[…] In this letter, I’d like to tell you about three life choices that I made as your mother.
Planning a family
Growing up in Japan, a traditional family-oriented society, I had a very different childhood to what you experience now as a ‘third culture kid’. You were born in Fiji, and then lived in Italy, Ethiopia, Viet Nam, and now in Sri Lanka, with your Japanese mother and German father.
My grandmother had six children from the 1930s-40s, when having a large family in Japan and many other countries was a norm. Things changed as years passed, and my mother – your grandma – had two children, my brother and me. She took care of us well and made sure that we were educated. When it was time for me to decide to have a family, I wanted to have just one child. You. This was my choice. A decision I made with your father.
I want you to know that every person has a right to choose if, when, and how many children to have. This is family planning, and it is a basic human right. It’s a key step that shapes parenthood, and it ensures that every pregnancy is an intended and wanted pregnancy.
Being a working mom “Especially as a woman, you will have to make your own living” – these were the words that my mother repeatedly said when I was growing up. It was unorthodox of her to say this, as it was expected for Japanese women to get married and have kids. But my mother thought differently. She worked as a nurse and supported our family by bringing in extra income. This was her choice – to be a working mom – and she is very proud of her professional experience.
Consequently, becoming a housewife was not in my mind at all as I entered adulthood. My dream was to work for the United Nations. Shortly after completing my graduate studies in New York, I realized my dream. I got my first job at the UN! I enjoyed my work and had no intention to stop working – neither when I got married, nor when I got pregnant. I consciously made the choice to keep on working; and yes, while I did wish my maternity leave was longer than 16 weeks, I did not want to quit my job, as many women still do in Japan and the world over.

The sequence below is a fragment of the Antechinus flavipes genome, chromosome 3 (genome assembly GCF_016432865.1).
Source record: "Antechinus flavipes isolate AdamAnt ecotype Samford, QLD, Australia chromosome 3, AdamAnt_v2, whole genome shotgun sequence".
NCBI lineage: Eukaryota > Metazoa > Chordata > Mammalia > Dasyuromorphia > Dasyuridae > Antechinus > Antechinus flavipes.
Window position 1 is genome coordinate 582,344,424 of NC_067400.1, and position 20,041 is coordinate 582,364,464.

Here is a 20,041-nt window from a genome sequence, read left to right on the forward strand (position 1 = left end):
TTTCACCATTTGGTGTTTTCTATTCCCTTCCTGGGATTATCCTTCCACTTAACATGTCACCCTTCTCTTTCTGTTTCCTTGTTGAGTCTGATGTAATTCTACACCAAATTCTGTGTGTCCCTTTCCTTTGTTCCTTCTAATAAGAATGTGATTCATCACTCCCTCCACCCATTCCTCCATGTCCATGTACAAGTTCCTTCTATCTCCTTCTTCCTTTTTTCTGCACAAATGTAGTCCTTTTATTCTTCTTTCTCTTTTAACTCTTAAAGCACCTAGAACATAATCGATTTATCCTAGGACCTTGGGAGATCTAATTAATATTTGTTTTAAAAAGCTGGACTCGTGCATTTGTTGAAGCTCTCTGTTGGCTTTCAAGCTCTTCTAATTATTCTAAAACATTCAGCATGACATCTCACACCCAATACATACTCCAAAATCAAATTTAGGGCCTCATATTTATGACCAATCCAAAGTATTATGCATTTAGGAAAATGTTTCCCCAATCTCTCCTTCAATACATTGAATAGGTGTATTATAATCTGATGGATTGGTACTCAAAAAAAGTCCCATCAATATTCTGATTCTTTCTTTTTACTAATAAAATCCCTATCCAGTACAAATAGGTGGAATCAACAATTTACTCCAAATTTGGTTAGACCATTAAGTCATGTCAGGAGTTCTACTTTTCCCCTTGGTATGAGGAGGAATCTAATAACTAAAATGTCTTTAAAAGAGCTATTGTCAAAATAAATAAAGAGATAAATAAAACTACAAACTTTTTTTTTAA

Being a working mom, and a breadwinner, comes with not only the practical challenges of balancing work and family life, but also the awkwardness of not conforming to social norms. Even though your Dad and I were not constrained by the cultural norms of one country, I often felt bad about not being a full-time mother when you were younger. By now, I believe that being raised mostly by your father is a wonderful thing for you. It is a myth that only mothers can be good caregivers. It is no doubt that fathers can be, too. I am extremely grateful for the support that I have been receiving from your Dad, without which none of this would have been possible.
Working for UNFPA
You may wonder why I am so passionate about UNFPA and its mandate. You may not know this, but it actually relates to you. Three days after you were born in Fiji, you got critically ill. We were immediately admitted to the public hospital, while my office was preparing for possible medical evacuation to New Zealand. As a young first-time mother in a foreign country, I was completely devastated, not knowing what to do. There was only one thing in my mind – I just wanted you to live.
Luckily, you survived and got better after three weeks of treatment. But those three weeks were life-changing for me. I understood how privileged I was to work for the UN and to get the best medical treatment, and it hurt me to think of all those mums, dads and families who were left behind. And that’s when I made another life choice – to contribute to creating a world where mothers and fathers do not have to unnecessarily worry about their babies’ health and wellbeing. My horrible experience became one of the drivers why I chose to continue working for the UN, with particular interest in UNFPA.
It is an honour to work for such an organization that aspires to improve fundamental aspects of human life: sexual and reproductive health, gender equality and young people’s empowerment.
I hope this letter gives you some perspective on the complexities of motherhood, and the choices that I have made in my life as your mother. I am sharing these recollections with you because as a young teenager, you too will need to make life-changing choices. It is so important that the choices you make are based on informed decisions, to help you achieve your fullest potential. You and all young people deserve to have access to accurate information and the best services possible to make the right decisions about life and love – all that which makes us human.
Before I end, I want you to know that of the many choices that I have made in life, the best by far was you.
With love always, Mom
Ritsu Nacken, mother of Julius, wife of Peter, and the United Nations Population Fund (UNFPA) Representative in Sri Lanka and Country Director in the Maldives.